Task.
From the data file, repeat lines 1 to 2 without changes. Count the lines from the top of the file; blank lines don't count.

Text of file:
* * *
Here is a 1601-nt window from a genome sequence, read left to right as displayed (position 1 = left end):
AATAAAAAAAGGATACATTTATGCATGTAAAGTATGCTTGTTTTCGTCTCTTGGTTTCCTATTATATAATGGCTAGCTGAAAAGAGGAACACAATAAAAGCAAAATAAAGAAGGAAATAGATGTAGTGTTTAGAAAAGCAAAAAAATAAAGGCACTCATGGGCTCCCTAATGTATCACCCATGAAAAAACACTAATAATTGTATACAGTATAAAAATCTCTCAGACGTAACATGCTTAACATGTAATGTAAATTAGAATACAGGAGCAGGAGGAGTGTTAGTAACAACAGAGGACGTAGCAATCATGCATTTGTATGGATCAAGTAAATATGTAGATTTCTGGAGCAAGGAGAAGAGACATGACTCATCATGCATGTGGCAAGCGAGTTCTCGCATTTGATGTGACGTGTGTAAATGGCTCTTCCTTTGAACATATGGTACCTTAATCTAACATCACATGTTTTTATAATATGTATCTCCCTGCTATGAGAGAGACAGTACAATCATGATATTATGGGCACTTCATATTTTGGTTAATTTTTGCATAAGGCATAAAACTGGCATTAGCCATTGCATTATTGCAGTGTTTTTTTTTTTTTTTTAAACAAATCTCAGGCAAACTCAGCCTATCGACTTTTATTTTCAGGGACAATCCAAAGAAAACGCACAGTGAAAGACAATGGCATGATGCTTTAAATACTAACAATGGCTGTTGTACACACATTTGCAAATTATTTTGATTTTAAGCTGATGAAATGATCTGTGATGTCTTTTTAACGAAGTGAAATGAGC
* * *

Here is a 1601-nt window from a genome sequence, read left to right as displayed (position 1 = left end):
AATAAAAAAAGGATACATTTATGCATGTAAAGTATGCTTGTTTTCGTCTCTTGGTTTCCTATTATATAATGGCTAGCTGAAAAGAGGAACACAATAAAAGCAAAATAAAGAAGGAAATAGATGTAGTGTTTAGAAAAGCAAAAAAATAAAGGCACTCATGGGCTCCCTAATGTATCACCCATGAAAAAACACTAATAATTGTATACAGTATAAAAATCTCTCAGACGTAACATGCTTAACATGTAATGTAAATTAGAATACAGGAGCAGGAGGAGTGTTAGTAACAACAGAGGACGTAGCAATCATGCATTTGTATGGATCAAGTAAATATGTAGATTTCTGGAGCAAGGAGAAGAGACATGACTCATCATGCATGTGGCAAGCGAGTTCTCGCATTTGATGTGACGTGTGTAAATGGCTCTTCCTTTGAACATATGGTACCTTAATCTAACATCACATGTTTTTATAATATGTATCTCCCTGCTATGAGAGAGACAGTACAATCATGATATTATGGGCACTTCATATTTTGGTTAATTTTTGCATAAGGCATAAAACTGGCATTAGCCATTGCATTATTGCAGTGTTTTTTTTTTTTTTTTAAACAAATCTCAGGCAAACTCAGCCTATCGACTTTTATTTTCAGGGACAATCCAAAGAAAACGCACAGTGAAAGACAATGGCATGATGCTTTAAATACTAACAATGGCTGTTGTACACACATTTGCAAATTATTTTGATTTTAAGCTGATGAAATGATCTGTGATGTCTTTTTAACGAAGTGAAATGAGC